I Am Anxious... J.T. Ellison
The bestselling author talks food anxiety, Celiac disease, her love of travel (even though it makes her anxious), extreme planning, and more.
J.T. Ellison is the New York Times and USA Today bestselling author of more than 25 novels, and the EMMY® award winning co-host of the literary TV show A Word on Words. She also writes urban fantasy under the pen name Joss Walker.
With millions of books in print, her work has won critical acclaim and prestigious awards. Her titles have been optioned for television and published in twenty-eight countries.
“The former is my most intimate novel to date, and its subject matter, infertility, mirrors the struggles my husband and I went through. The Wolves Come at Night is the long-awaited (10 years later) continuation of my Taylor Jackson series, though it's fine to be read as a standalone.”
How long have you been an anxious person?
Since I was in my teens and my parents moved us from the dirt roads forest peace of Colorado to the political rat race of D.C. I went from zero to sixty.
What is your earliest memory of being anxious?
I have Celiac disease, but we didn't know that until about 10 years ago. In high school, the most popular local date spot was a lovely Italian restaurant. I would make it until dessert and then be overcome with all manner of stomach ailments and get stuck in the bathroom for an hour. It was horrifying, embarrassing, humiliating. I started refusing to go out to dinner, never knowing when I would get sick. That, of course, spiraled into not wanting to leave the house at all until I got a handle on it. Food still causes me unbelievable anxiety.
Have you ever experienced a panic attack?
Yes. The first one I had was at my bridal shower. All of these lovely friends, watching me open gifts, a loving, exciting moment — and I got hot, my heart started to pound, and I burst into tears. I am sensitive to energies — having it all directed my way was overwhelming. They were rather regular after that, but the worst was soon after I'd moved to Tennessee. I was driving. Everything went black, I couldn't breathe. I thought I was having a stroke. When I came back to myself, I'd somehow pulled over to the side of the road and was weeping. That's when I sought professional help.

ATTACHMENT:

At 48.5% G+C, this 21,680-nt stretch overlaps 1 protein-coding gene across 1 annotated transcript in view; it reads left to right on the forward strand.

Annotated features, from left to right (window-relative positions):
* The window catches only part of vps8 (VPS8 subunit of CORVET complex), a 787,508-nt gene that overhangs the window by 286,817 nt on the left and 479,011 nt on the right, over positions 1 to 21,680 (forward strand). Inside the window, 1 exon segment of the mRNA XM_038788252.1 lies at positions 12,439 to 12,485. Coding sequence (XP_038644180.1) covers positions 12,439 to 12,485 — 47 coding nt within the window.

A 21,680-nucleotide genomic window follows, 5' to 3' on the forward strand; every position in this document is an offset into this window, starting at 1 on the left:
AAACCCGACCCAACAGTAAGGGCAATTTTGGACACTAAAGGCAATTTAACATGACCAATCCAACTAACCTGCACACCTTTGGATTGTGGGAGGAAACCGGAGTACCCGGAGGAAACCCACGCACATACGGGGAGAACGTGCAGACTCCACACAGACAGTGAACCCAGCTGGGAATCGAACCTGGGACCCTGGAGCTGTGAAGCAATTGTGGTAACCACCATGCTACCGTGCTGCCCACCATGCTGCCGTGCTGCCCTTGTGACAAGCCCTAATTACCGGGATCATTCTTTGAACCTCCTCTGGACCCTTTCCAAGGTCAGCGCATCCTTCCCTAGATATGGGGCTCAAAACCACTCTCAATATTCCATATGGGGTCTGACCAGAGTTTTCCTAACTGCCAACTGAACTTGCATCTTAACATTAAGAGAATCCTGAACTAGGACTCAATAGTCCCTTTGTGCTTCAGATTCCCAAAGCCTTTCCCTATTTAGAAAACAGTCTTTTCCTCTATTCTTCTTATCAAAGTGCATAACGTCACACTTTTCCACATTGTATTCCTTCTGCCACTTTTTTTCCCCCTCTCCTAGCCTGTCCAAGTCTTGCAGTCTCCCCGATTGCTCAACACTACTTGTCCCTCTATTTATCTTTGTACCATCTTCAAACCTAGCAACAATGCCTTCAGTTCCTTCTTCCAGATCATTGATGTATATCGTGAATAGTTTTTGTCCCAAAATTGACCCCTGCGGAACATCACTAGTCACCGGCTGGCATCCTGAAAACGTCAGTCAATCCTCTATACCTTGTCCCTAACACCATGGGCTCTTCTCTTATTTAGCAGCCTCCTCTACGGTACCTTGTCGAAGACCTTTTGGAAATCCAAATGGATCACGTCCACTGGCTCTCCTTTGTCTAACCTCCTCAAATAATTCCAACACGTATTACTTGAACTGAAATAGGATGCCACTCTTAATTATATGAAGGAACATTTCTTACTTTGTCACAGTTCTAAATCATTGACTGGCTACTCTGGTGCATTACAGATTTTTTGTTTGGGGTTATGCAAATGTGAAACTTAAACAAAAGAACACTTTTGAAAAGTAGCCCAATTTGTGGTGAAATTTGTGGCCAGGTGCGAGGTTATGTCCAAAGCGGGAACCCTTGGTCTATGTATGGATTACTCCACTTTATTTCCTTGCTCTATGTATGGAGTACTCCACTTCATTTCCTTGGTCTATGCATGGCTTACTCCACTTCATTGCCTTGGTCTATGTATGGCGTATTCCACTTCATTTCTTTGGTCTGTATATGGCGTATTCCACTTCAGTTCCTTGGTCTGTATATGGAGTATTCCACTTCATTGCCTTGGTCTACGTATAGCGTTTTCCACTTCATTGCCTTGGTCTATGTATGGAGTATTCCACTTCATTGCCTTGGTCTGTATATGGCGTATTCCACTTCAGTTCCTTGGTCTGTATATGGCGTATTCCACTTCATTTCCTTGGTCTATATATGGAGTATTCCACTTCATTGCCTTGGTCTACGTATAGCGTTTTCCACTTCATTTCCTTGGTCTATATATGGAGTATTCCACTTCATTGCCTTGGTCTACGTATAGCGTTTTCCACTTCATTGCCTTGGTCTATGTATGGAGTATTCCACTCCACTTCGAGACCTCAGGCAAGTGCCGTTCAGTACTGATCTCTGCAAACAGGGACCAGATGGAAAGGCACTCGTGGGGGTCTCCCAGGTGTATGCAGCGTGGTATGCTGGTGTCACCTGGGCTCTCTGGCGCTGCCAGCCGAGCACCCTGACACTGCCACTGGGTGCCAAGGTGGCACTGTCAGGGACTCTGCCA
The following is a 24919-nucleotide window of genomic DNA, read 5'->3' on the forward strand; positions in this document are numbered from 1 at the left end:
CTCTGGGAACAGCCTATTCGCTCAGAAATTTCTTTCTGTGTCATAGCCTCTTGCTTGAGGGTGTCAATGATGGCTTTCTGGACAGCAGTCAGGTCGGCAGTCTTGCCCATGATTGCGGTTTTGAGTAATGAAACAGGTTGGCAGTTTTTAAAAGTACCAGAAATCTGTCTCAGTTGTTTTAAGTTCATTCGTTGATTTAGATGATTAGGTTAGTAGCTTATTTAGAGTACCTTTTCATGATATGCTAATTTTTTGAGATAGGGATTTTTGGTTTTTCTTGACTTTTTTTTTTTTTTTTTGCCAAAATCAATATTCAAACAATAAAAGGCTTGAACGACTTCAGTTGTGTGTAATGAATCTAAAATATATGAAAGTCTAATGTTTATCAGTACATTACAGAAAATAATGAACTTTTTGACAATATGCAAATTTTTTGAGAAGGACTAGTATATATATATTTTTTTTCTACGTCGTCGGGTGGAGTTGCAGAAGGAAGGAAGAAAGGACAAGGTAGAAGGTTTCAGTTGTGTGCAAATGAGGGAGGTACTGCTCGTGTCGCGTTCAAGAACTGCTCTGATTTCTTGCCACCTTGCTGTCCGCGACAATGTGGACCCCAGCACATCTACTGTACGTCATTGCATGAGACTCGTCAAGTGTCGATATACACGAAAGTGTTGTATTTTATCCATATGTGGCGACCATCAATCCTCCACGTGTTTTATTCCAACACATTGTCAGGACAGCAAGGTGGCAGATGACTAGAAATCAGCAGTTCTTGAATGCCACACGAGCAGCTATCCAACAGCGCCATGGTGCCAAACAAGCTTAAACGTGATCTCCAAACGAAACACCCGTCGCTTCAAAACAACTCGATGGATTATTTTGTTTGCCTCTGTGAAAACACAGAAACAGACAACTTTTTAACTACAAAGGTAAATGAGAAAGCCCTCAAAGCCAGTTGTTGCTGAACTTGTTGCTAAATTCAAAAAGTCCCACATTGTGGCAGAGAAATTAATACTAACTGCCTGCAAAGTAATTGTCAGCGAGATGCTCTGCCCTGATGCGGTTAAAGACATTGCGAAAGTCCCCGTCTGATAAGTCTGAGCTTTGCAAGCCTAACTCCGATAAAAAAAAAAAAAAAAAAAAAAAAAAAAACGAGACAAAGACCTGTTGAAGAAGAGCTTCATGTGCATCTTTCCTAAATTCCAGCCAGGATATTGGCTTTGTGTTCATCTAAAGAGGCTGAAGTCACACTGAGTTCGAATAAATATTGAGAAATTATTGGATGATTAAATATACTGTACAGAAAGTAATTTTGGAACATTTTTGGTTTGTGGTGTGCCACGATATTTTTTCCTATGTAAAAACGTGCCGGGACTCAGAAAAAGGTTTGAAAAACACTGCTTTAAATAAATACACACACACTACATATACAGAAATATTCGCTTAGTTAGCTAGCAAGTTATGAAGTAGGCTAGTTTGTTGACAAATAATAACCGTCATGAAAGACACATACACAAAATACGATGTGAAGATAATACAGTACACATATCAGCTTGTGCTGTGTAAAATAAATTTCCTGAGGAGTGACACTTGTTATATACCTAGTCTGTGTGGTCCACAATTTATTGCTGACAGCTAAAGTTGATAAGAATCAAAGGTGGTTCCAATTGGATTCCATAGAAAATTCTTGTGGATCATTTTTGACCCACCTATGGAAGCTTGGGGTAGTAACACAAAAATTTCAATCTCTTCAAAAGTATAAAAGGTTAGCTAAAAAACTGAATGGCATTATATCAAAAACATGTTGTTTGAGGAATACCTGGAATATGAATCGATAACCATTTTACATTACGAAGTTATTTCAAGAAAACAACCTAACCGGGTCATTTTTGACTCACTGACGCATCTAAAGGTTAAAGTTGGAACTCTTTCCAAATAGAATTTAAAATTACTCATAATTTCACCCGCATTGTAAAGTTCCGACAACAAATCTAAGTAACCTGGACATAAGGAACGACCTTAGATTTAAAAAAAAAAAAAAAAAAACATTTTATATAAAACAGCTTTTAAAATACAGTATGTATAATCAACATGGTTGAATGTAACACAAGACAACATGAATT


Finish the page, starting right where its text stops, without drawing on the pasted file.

I still get them now, and when I do, I open the heart monitor on my watch and follow along with the tachycardia until I feel less panicky. I can recognize when one is starting, say aloud "I'm having a panic attack," and watch my heart jump around. That simple observation helps keep it under control.
What are some of your anxiety triggers? What makes you most anxious?
Food has been and always will be my greatest issue. We get dinner invitations, and eating at people's houses is almost impossible for me because no one understands how sensitive to gluten I really am. Having to speak in front of groups has always been a go-to freak out. Travel: though I love to fly, I tend to catastrophize the millions of ways things could go wrong. Dinners out. Events. People. Teaching. Eating on the road. Tornado weather. Having too much on my calendar and too many spinning plates. Not planning — I have calendars color-coded and scheduled out for years.
Loss of control is clearly the common denominator, and that comes from decades of never knowing when or if I was going to be embarrassingly sick. I am an inveterate worrier, too. Put me on a spectacularly lovely beach on a perfect sky-blue day, and I'll imagine a tsunami sweeping us away.
That's also why I'm a thriller writer; my imaginations are large and varied. I channel the worry into creating realistic characters and the situations they find themselves in. As I say, people pay me to think up the worst-case scenario.
How do you feel physically and emotionally when you’re anxious?
Sick to my stomach, sweaty, tachycardic. The years of anxiety have given me OCD, so I can easily start spiraling around a particular issue or situation. I can't just let it be and move on, it must be resolved. It's unbelievably frustrating — I don't want to be stuck worrying about something, and it's usually so mundane as to not really matter, but I can't move past it until there is some sort of resolution. I can easily get caught in a procrastination loop when I have too much on my plate. But...this also drives me to excel, so it has its upside.
What do you do when you feel anxious? How do you take care of yourself in those situations? Do you have any anxiety management tips or tricks?